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Jepson Interchange (more information)
©Copyright 1993 by the Regents of the University of California

  • Up-to-date information about California vascular plants is available from the Jepson eFlora.



Annual to tree
Leaves simple to pinnately to palmately compound, generally alternate; stipules free to fused, persistent to deciduous
Inflorescence: cyme, raceme, panicle, or flowers solitary
Flower generally bisexual, radial; hypanthium free or fused to ovary, saucer- to funnel-shaped, often with bractlets alternate with sepals; sepals generally 5; petals generally 5, free; stamens (0)5–many, pistils (0)1–many, simple or compound; ovary superior to inferior, styles 1–5
Fruit: achene, follicle, drupe, pome, or blackberry- to raspberry-like
Seeds generally 1–5
Genera in family: 110 genera, ± 3000 species: worldwide, especially temp. Many cultivated for ornamental and fruit, especially Cotoneaster , Fragaria , Malus , Prunus , Pyracantha, Rosa , and Rubus
Reference: [Robertson 1974 J Arnold Arbor 55:303–332,344–401,611–662]
Family description, key to genera by Barbara Ertter and Dieter H. Wilken.



Dieter H. Wilken

Shrub or small tree
Stem: bark gray- to red-brown; twigs generally short
Leaves alternate or clustered, simple, deciduous; stipules deciduous
Inflorescence: racemes or clusters; flowers 3–16+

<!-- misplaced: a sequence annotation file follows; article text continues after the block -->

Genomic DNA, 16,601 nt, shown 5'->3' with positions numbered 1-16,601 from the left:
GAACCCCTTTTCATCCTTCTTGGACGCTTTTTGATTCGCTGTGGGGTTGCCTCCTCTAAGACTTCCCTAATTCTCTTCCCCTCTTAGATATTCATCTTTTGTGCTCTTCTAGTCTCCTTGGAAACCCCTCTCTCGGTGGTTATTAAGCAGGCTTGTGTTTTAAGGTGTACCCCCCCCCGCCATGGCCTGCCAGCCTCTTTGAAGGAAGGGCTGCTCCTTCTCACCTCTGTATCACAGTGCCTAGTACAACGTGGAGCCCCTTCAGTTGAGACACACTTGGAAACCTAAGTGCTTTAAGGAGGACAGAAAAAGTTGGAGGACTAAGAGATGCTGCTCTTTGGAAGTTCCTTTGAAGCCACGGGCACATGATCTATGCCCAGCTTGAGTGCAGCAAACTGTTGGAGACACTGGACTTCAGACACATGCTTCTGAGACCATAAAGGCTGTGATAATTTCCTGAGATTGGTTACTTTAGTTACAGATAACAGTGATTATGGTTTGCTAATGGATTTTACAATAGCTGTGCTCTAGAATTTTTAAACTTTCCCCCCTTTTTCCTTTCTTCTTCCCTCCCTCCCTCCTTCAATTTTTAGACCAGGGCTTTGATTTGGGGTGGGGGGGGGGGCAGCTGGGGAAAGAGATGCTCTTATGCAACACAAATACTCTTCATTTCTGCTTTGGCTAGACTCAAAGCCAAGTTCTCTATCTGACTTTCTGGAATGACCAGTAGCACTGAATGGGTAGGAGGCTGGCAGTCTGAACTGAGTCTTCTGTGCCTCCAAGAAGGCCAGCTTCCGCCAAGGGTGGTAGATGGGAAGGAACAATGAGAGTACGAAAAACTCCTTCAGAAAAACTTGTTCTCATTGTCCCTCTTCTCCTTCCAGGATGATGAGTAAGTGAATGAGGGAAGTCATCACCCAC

Flower: hypanthium bell- to urn-shaped; sepals persistent; petals ascending to erect, white; stamens ± 10–20; ovary inferior, 2–5-chambered, styles 2–5
Fruit: pome, berry-like, generally spheric, blue-black
Species in genus: ± 10 species: temp North America, Eurasia, n Africa. Fr of some species used by native Americans for food
Etymology: (Latin: from old French common name)
Reference: [Jones 1946 Illinois Biol Mongr 20(2):1–126]
Variation in w North America needs further study.


A. utahensis Koehne


Shrub 1–4 m
Stem: twigs glabrous to white-tomentose
Leaf: blade 13–45 mm, 10–45 mm wide, entire to serrate from below middle, dull green below, darker above, glabrous to minutely tomentose; lateral veins 12–24
Inflorescence 1–4 cm; flowers 3–8
Flower: petals 5–11 mm, 1–4 mm wide, elliptic to wedge-shaped; ovary top glabrous to tomentose, styles 2–4(5)
Fruit 4–10 mm diam
Ecology: Open, rocky slopes, scrub, pinyon/juniper woodland, coniferous forest
Elevation: 200–3400 m.
Bioregional distribution: Northwestern California, Cascade Range, Sierra Nevada, Central Western California, Southwestern California, East of Sierra Nevada, Desert Mountains
Distribution outside California: to Oregon, Montana, Texas, Baja California
Flowering time: Apr–May
Variable; plants from n DMtns generally < 2 m, with twigs and leaves glabrous, have been called var. covillei (Standl.) N.H. Holmgren; plants with petals > 9 mm, leaf blades with < 18 lateral veins, have been called A. pallida Greene
Horticultural information: DRN: 2, 4, 5, 6, 15, 16, 17 &IRR: 1, 3, 7, 8, 9, 10, 14, 18, 19, 20, 21.

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